A warrior code gone wrong
Initiation practices are all too often brutal, bizarre and wholly irrelevant.
The 13-year-old boy was home for a holiday, having just finished his first term at a prestigious boys' boarding school. His parents had brought him to therapy because he was "just not himself" - he was withdrawn, moody and had lost weight. While the boy at first insisted everything was okay, it soon emerged that senior boys had made him crawl naked over concrete, had rubbed Deep Heat over his genitals and forced him to drink what he thought was urine.
The boy had been "initiated", playing his small part in an often agonising ritualised drama that has been going on for centuries.
Sambia people in New Guinea did it by thrusting wooden sticks up the nostrils of five-year-old boys. In prisons, some gang initiates still do it by stabbing prison warder s. In the Russian army, some non-commissioned officers do it by branding recruits. At universities, undergraduates occasionally die while doing it. Some school sports teams do it by stripping, shaving and beating each other.
The question is, why?
Why do these kinds of practices survive in the 21st century? When we test someone's right to join our fraternity by cursing, assaulting or humiliating them, we are doing it to the previous version of ourselves. We were once that high school kid, that freshman. Yet we stand in line to pass it on to the next generation.
Communities have always conducted rites of passage both religious, such as bar mitzvahs, circumcisions and christenings, and secular, like 21st birthday parties and matric dances, which take young people through a journey from childhood to adulthood. Today these acts of initiation range from character-building and profound, through the playful or silly, to the abusive and frankly illegal.
The original purpose of initiation often gets lost. The word "initiation" derives from Latin for "entrance" or "beginning", literally "a going in". Historically, these rituals helped prepare individuals psychologically, physically and symbolically for the world they had to live in. But out of context, and taken too far, they constitute ritualised group abuse and institutionalised bullying.
Once they take hold in a group, harsh initiation practices become part of that culture and can be difficult to uproot. More than one school head has discovered that their attempt to moderate initiation practices is actively resisted by pupils, who wish to pass on the same trial by fire they underwent.
Often initiations are defended as arduous tests of strength and character, teaching humility and toughening up or weeding out the weak, the argument goes. However, most of us school our children to prepare them for the 21st century workplace, not for the rigours of the battlefield or a survivalist lifestyle.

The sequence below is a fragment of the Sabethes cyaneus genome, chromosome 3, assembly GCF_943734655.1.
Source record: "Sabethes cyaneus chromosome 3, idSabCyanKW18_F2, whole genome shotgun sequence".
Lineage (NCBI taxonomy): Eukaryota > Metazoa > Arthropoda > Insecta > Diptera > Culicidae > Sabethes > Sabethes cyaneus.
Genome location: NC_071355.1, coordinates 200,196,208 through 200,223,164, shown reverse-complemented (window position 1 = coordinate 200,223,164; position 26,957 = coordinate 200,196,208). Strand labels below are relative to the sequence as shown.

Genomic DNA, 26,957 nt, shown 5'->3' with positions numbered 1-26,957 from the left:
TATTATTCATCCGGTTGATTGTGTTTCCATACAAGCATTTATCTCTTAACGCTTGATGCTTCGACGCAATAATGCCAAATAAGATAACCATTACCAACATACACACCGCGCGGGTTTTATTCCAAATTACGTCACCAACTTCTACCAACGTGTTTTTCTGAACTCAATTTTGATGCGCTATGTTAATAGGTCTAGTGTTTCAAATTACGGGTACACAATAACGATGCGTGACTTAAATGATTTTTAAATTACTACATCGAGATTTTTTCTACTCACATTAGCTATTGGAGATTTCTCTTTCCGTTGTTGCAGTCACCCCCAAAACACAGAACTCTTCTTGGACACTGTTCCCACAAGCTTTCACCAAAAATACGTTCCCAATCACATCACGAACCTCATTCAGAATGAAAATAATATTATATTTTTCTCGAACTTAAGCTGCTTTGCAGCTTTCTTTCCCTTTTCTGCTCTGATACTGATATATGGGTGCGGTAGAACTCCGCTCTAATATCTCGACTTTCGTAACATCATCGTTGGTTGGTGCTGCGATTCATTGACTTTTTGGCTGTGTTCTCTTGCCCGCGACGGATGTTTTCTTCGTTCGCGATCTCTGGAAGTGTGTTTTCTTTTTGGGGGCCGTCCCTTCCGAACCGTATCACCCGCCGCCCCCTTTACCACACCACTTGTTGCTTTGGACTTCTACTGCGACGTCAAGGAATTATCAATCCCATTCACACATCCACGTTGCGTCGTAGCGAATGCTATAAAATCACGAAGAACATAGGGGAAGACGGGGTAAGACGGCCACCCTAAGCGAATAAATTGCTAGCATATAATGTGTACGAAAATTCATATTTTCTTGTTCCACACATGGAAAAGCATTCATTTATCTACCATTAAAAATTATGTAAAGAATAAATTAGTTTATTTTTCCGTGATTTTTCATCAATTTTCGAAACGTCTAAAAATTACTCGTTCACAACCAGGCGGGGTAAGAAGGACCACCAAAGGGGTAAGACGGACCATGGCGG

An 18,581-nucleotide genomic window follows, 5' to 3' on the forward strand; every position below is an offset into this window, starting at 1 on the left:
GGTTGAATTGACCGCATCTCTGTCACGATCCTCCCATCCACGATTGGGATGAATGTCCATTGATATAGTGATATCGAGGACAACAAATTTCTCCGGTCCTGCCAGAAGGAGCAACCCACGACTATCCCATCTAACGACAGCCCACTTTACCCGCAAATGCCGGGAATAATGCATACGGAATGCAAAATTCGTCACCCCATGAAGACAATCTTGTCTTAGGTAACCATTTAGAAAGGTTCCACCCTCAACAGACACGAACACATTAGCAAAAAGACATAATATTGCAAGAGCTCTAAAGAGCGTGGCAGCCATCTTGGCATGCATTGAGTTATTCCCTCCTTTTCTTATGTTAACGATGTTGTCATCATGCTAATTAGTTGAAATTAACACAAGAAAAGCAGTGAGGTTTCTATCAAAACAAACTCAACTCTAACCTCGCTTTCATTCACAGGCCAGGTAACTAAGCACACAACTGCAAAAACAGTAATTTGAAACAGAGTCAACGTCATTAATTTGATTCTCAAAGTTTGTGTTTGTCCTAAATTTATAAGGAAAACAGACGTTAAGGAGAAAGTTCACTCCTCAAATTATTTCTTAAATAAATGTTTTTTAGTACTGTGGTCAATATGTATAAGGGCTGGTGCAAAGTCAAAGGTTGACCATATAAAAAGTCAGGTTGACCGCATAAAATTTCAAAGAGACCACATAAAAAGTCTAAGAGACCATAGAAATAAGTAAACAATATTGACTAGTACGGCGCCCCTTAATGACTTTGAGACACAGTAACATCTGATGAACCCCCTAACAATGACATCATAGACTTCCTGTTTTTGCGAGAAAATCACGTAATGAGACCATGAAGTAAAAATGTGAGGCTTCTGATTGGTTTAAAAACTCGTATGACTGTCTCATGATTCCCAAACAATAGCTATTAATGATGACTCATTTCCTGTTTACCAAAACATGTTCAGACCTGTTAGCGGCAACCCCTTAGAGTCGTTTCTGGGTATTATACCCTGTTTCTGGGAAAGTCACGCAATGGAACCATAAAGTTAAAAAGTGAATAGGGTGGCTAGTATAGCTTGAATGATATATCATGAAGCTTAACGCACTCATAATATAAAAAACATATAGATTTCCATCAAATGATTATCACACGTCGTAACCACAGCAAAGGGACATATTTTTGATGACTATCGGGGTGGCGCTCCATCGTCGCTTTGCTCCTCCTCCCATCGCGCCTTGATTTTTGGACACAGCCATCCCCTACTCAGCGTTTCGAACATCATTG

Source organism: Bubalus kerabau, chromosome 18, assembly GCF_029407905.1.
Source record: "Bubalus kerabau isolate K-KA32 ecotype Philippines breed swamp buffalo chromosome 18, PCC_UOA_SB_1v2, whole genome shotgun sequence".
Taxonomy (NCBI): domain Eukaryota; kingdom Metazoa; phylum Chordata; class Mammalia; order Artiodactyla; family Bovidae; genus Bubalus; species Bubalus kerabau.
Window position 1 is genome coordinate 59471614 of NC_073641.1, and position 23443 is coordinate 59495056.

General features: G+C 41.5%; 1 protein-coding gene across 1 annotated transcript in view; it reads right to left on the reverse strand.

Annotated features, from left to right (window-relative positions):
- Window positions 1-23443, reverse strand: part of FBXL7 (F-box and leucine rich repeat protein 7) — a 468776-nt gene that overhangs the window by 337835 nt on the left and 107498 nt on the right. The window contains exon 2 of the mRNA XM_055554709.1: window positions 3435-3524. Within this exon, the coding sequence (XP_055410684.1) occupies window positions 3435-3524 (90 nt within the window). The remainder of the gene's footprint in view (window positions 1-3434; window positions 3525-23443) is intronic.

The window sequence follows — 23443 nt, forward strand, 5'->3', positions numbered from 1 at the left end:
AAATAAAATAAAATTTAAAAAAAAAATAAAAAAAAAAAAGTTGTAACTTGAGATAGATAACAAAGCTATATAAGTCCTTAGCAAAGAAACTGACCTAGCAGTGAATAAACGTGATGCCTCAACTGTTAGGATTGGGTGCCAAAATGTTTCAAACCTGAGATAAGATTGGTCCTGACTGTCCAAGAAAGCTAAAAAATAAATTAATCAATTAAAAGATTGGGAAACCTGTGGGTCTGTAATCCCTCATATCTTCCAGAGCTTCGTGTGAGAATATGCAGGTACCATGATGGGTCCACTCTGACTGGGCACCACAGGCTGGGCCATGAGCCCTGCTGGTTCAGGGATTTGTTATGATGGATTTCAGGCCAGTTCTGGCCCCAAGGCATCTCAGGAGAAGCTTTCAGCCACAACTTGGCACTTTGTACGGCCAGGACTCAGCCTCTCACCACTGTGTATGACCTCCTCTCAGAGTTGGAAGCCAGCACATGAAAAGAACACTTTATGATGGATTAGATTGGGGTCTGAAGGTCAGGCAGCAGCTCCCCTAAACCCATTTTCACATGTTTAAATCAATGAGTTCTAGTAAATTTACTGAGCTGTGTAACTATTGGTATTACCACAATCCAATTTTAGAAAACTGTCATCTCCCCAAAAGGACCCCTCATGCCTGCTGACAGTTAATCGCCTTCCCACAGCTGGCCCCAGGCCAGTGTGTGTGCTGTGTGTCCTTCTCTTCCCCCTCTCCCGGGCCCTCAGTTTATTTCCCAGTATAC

Even in the military, brutal initiations are controversial. Sean Renaud, a New Zealand academic who researched the Chechen wars, comments on the impact of initiation practices on the Russian army when they fought in Chechnya. Those units that had the harshest versions of initiation were the first to fall apart under enemy fire and desert. And how well did our Kamp Staaldraad warriors do in the 2003 Rugby World Cup?
As parents, we might feel anxious about our children's initiations. There are a couple of questions you might want to ask:
- Is your child being initiated or hazed? Initiation is intended to be a meaningful, controlled and ritualised ceremony. Hazing is just abusing and humiliating someone who is new;
- What is the purpose of the initiation? How will running through a line of stick-wielding verbal abusers prepare your child for a future job as a doctor, IT specialist or plumber?;
- For boys, is initiation merely a way of forcing them into a stereotypical mould of masculinity? Being tough and controlling one's emotions is just one version of masculinity. A 21st century man has just as great a need to solve problems and contribute to nation building; and
- Do we tolerate the practice because we believe in it, or are we denying the pain, vulnerability and humiliation of our own initiation experiences?
Parents must make up their own minds about initiations, but should do so from a position of knowledge. Your child is ultimately your responsibility, so insist that a school is transparent about initiation practices and that you will not tolerate mindless hazing.
Lastly, speak out about the need for initiation practices to move with the times. Isn't it time initiations focused more on collaboration and community building through problem solving, creativity and strategic thinking?
- Ancer is a Johannesburg-based psychologist